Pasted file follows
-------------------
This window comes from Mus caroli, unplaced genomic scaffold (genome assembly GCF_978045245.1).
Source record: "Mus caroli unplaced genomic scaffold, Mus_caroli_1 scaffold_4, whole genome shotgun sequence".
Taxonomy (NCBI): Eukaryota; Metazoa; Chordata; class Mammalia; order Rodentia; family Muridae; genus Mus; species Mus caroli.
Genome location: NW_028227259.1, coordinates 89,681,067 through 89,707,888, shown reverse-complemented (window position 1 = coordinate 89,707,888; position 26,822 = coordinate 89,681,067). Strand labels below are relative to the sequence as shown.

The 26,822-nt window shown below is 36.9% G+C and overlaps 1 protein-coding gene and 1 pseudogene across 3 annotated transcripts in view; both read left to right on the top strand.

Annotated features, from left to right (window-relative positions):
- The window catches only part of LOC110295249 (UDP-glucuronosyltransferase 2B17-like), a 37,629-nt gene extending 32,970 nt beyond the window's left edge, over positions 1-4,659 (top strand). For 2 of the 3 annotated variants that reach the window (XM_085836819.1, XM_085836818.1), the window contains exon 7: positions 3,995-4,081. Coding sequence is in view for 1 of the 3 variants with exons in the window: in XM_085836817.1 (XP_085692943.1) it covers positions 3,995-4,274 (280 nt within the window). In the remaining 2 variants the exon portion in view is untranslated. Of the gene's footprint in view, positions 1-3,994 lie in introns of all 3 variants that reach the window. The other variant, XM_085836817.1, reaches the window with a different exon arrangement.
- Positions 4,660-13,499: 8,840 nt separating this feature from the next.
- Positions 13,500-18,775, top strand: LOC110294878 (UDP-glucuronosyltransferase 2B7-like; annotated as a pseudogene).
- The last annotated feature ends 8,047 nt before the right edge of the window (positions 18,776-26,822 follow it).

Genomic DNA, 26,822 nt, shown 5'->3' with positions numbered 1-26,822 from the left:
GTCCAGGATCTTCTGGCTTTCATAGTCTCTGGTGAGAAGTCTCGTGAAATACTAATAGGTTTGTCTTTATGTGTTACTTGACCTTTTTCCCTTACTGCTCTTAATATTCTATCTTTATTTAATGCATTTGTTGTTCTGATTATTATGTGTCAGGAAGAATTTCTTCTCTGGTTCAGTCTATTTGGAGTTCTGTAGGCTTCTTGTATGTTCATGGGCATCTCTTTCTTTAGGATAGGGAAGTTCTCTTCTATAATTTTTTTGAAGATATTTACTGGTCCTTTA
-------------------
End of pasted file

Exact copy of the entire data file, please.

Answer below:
This window comes from Mus caroli, unplaced genomic scaffold (genome assembly GCF_978045245.1).
Source record: "Mus caroli unplaced genomic scaffold, Mus_caroli_1 scaffold_4, whole genome shotgun sequence".
Taxonomy (NCBI): Eukaryota; Metazoa; Chordata; class Mammalia; order Rodentia; family Muridae; genus Mus; species Mus caroli.
Genome location: NW_028227259.1, coordinates 89,681,067 through 89,707,888, shown reverse-complemented (window position 1 = coordinate 89,707,888; position 26,822 = coordinate 89,681,067). Strand labels below are relative to the sequence as shown.

The 26,822-nt window shown below is 36.9% G+C and overlaps 1 protein-coding gene and 1 pseudogene across 3 annotated transcripts in view; both read left to right on the top strand.

Annotated features, from left to right (window-relative positions):
- The window catches only part of LOC110295249 (UDP-glucuronosyltransferase 2B17-like), a 37,629-nt gene extending 32,970 nt beyond the window's left edge, over positions 1-4,659 (top strand). For 2 of the 3 annotated variants that reach the window (XM_085836819.1, XM_085836818.1), the window contains exon 7: positions 3,995-4,081. Coding sequence is in view for 1 of the 3 variants with exons in the window: in XM_085836817.1 (XP_085692943.1) it covers positions 3,995-4,274 (280 nt within the window). In the remaining 2 variants the exon portion in view is untranslated. Of the gene's footprint in view, positions 1-3,994 lie in introns of all 3 variants that reach the window. The other variant, XM_085836817.1, reaches the window with a different exon arrangement.
- Positions 4,660-13,499: 8,840 nt separating this feature from the next.
- Positions 13,500-18,775, top strand: LOC110294878 (UDP-glucuronosyltransferase 2B7-like; annotated as a pseudogene).
- The last annotated feature ends 8,047 nt before the right edge of the window (positions 18,776-26,822 follow it).

Genomic DNA, 26,822 nt, shown 5'->3' with positions numbered 1-26,822 from the left:
GTCCAGGATCTTCTGGCTTTCATAGTCTCTGGTGAGAAGTCTCGTGAAATACTAATAGGTTTGTCTTTATGTGTTACTTGACCTTTTTCCCTTACTGCTCTTAATATTCTATCTTTATTTAATGCATTTGTTGTTCTGATTATTATGTGTCAGGAAGAATTTCTTCTCTGGTTCAGTCTATTTGGAGTTCTGTAGGCTTCTTGTATGTTCATGGGCATCTCTTTCTTTAGGATAGGGAAGTTCTCTTCTATAATTTTTTTGAAGATATTTACTGGTCCTTTA